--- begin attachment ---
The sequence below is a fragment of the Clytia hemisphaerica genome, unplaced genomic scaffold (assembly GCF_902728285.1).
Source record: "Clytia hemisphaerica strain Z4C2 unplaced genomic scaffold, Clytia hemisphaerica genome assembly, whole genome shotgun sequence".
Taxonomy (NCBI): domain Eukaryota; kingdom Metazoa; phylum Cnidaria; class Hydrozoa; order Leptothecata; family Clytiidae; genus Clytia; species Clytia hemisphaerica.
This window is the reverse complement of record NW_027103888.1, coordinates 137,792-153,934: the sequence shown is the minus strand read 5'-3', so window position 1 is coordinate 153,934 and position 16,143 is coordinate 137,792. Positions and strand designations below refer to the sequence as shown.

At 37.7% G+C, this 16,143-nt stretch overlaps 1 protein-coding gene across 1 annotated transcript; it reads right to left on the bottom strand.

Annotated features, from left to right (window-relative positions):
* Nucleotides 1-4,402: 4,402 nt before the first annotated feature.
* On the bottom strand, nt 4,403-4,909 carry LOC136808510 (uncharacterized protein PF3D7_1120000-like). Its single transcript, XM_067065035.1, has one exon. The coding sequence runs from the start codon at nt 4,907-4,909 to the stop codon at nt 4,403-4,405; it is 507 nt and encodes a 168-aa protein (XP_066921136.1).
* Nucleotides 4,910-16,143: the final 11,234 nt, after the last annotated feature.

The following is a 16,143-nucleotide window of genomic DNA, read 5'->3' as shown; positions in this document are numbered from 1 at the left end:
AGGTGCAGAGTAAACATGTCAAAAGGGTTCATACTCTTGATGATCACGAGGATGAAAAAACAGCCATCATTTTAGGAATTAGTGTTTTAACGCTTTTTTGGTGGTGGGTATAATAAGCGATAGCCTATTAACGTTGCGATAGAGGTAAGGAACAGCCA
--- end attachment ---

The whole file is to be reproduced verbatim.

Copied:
The sequence below is a fragment of the Clytia hemisphaerica genome, unplaced genomic scaffold (assembly GCF_902728285.1).
Source record: "Clytia hemisphaerica strain Z4C2 unplaced genomic scaffold, Clytia hemisphaerica genome assembly, whole genome shotgun sequence".
Taxonomy (NCBI): domain Eukaryota; kingdom Metazoa; phylum Cnidaria; class Hydrozoa; order Leptothecata; family Clytiidae; genus Clytia; species Clytia hemisphaerica.
This window is the reverse complement of record NW_027103888.1, coordinates 137,792-153,934: the sequence shown is the minus strand read 5'-3', so window position 1 is coordinate 153,934 and position 16,143 is coordinate 137,792. Positions and strand designations below refer to the sequence as shown.

At 37.7% G+C, this 16,143-nt stretch overlaps 1 protein-coding gene across 1 annotated transcript; it reads right to left on the bottom strand.

Annotated features, from left to right (window-relative positions):
* Nucleotides 1-4,402: 4,402 nt before the first annotated feature.
* On the bottom strand, nt 4,403-4,909 carry LOC136808510 (uncharacterized protein PF3D7_1120000-like). Its single transcript, XM_067065035.1, has one exon. The coding sequence runs from the start codon at nt 4,907-4,909 to the stop codon at nt 4,403-4,405; it is 507 nt and encodes a 168-aa protein (XP_066921136.1).
* Nucleotides 4,910-16,143: the final 11,234 nt, after the last annotated feature.

The following is a 16,143-nucleotide window of genomic DNA, read 5'->3' as shown; positions in this document are numbered from 1 at the left end:
AGGTGCAGAGTAAACATGTCAAAAGGGTTCATACTCTTGATGATCACGAGGATGAAAAAACAGCCATCATTTTAGGAATTAGTGTTTTAACGCTTTTTTGGTGGTGGGTATAATAAGCGATAGCCTATTAACGTTGCGATAGAGGTAAGGAACAGCCA